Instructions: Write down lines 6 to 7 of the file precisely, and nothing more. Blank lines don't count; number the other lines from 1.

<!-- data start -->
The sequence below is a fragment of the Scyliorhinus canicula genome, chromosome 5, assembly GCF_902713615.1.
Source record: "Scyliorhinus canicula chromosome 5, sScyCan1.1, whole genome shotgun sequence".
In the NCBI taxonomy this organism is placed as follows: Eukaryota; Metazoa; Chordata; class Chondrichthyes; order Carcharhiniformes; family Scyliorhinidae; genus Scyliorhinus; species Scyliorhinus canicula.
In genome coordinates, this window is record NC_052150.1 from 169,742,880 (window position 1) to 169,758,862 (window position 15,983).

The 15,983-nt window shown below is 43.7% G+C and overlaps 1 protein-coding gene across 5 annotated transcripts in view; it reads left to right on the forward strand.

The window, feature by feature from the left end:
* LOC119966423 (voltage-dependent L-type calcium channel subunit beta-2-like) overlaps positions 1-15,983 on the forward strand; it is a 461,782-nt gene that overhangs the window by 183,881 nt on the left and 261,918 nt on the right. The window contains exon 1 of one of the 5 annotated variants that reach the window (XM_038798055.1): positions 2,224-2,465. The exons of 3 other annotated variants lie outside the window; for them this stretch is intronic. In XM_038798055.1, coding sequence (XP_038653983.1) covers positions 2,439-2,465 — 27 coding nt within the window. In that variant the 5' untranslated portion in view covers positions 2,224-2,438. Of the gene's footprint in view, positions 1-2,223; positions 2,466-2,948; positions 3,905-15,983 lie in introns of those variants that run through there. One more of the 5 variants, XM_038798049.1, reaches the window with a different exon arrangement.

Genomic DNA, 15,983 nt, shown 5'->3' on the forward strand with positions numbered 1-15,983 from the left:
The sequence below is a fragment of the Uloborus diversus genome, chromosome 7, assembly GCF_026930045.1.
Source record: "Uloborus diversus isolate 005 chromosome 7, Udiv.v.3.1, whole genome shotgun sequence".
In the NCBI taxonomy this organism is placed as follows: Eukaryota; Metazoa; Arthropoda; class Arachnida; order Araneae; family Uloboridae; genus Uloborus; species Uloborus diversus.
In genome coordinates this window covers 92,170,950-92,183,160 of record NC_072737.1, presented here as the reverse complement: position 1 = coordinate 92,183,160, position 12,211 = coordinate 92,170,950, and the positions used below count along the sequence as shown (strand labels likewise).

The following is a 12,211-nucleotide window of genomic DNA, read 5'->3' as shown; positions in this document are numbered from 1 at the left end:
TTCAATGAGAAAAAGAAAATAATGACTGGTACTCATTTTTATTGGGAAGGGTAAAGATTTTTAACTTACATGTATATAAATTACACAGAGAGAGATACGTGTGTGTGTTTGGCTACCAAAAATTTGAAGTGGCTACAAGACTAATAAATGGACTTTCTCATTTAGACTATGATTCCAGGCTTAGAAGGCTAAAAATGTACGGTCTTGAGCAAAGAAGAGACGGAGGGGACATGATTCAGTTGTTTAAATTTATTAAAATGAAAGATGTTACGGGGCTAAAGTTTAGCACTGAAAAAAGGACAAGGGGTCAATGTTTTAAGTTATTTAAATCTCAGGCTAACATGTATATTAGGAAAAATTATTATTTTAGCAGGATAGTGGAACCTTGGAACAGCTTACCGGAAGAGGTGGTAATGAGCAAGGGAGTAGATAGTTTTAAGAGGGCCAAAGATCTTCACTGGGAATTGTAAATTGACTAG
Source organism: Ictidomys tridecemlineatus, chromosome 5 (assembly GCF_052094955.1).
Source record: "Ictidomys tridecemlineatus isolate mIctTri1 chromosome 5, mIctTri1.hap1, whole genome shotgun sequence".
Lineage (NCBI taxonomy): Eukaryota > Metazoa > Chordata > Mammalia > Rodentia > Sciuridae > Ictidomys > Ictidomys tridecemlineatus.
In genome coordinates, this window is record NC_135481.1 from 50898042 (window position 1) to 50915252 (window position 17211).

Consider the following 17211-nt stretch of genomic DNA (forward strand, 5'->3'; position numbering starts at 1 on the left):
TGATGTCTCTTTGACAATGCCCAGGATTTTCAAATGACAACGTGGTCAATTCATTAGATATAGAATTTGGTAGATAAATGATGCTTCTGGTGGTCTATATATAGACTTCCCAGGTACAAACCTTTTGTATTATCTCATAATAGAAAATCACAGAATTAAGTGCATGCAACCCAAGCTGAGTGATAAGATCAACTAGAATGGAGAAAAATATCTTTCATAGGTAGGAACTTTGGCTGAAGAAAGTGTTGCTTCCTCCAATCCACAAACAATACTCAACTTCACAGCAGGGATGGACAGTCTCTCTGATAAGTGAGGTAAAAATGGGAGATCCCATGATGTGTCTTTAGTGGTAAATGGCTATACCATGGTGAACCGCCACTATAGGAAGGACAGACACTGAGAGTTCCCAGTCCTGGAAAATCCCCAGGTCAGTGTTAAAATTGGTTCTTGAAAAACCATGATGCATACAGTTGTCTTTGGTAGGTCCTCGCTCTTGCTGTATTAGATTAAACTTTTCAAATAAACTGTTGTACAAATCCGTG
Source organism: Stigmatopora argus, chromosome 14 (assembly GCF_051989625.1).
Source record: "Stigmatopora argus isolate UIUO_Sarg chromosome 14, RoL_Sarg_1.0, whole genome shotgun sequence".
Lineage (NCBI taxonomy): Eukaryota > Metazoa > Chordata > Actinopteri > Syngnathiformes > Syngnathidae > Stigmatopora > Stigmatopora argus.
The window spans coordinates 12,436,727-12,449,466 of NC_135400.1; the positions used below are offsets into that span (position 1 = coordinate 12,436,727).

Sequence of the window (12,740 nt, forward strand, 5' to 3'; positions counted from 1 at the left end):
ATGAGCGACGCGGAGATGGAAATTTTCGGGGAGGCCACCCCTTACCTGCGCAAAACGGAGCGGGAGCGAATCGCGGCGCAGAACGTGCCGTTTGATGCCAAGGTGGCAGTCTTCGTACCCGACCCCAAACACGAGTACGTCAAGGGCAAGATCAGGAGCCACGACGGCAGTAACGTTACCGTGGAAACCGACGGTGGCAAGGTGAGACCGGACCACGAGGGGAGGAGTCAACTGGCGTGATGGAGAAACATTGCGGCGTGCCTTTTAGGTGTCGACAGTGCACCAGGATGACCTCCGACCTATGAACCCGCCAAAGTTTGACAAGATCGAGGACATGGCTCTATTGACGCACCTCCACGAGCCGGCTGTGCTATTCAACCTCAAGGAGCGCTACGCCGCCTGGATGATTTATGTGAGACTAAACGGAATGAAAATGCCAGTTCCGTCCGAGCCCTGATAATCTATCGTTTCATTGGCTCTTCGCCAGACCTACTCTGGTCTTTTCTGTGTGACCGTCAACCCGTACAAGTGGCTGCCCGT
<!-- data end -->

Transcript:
The window, feature by feature from the left end:
* LOC119966423 (voltage-dependent L-type calcium channel subunit beta-2-like) overlaps positions 1-15,983 on the forward strand; it is a 461,782-nt gene that overhangs the window by 183,881 nt on the left and 261,918 nt on the right. The window contains exon 1 of one of the 5 annotated variants that reach the window (XM_038798055.1): positions 2,224-2,465. The exons of 3 other annotated variants lie outside the window; for them this stretch is intronic. In XM_038798055.1, coding sequence (XP_038653983.1) covers positions 2,439-2,465 — 27 coding nt within the window. In that variant the 5' untranslated portion in view covers positions 2,224-2,438. Of the gene's footprint in view, positions 1-2,223; positions 2,466-2,948; positions 3,905-15,983 lie in introns of those variants that run through there. One more of the 5 variants, XM_038798049.1, reaches the window with a different exon arrangement.